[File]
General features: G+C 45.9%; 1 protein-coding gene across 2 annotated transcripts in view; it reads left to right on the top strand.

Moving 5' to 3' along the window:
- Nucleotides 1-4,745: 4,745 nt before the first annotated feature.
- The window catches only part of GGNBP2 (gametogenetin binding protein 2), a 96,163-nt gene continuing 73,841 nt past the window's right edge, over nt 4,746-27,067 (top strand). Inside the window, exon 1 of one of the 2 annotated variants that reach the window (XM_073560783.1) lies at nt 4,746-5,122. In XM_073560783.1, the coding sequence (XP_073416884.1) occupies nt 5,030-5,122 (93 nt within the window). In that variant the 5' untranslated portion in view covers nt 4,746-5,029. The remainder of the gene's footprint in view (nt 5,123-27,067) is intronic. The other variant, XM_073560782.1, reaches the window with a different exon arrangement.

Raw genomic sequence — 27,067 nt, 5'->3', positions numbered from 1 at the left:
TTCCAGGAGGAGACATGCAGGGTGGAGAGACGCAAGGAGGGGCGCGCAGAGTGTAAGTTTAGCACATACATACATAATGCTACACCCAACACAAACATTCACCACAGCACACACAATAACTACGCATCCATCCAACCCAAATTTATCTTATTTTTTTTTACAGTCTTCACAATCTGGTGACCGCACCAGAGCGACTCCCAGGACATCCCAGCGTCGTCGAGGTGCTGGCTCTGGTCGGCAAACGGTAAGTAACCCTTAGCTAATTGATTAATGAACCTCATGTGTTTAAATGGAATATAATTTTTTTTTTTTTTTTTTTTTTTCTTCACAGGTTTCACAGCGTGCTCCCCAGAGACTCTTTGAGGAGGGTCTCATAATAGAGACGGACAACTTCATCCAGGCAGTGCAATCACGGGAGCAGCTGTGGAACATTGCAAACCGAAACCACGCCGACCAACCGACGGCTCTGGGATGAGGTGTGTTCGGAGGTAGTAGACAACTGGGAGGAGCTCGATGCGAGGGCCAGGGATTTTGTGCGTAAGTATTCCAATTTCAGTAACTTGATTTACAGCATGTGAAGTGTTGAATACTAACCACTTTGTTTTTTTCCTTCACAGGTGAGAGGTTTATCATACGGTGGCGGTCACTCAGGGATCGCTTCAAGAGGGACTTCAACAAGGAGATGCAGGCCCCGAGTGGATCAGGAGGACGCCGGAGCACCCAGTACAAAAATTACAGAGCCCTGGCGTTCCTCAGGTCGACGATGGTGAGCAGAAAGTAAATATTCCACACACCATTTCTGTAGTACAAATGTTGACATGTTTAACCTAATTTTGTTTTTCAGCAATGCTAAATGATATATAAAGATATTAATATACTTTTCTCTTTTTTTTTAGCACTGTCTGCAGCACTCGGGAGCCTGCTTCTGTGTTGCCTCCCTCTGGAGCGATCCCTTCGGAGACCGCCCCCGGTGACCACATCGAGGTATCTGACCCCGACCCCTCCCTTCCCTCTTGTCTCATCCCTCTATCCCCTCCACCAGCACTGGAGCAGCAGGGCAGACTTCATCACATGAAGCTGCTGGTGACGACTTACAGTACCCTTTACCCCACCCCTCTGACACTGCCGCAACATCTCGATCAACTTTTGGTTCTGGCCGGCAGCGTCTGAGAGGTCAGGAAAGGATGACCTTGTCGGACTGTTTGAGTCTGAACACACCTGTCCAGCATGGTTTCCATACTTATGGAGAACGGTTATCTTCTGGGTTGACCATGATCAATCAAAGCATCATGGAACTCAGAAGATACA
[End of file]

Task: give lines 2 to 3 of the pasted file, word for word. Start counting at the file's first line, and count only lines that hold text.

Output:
Moving 5' to 3' along the window:
- Nucleotides 1-4,745: 4,745 nt before the first annotated feature.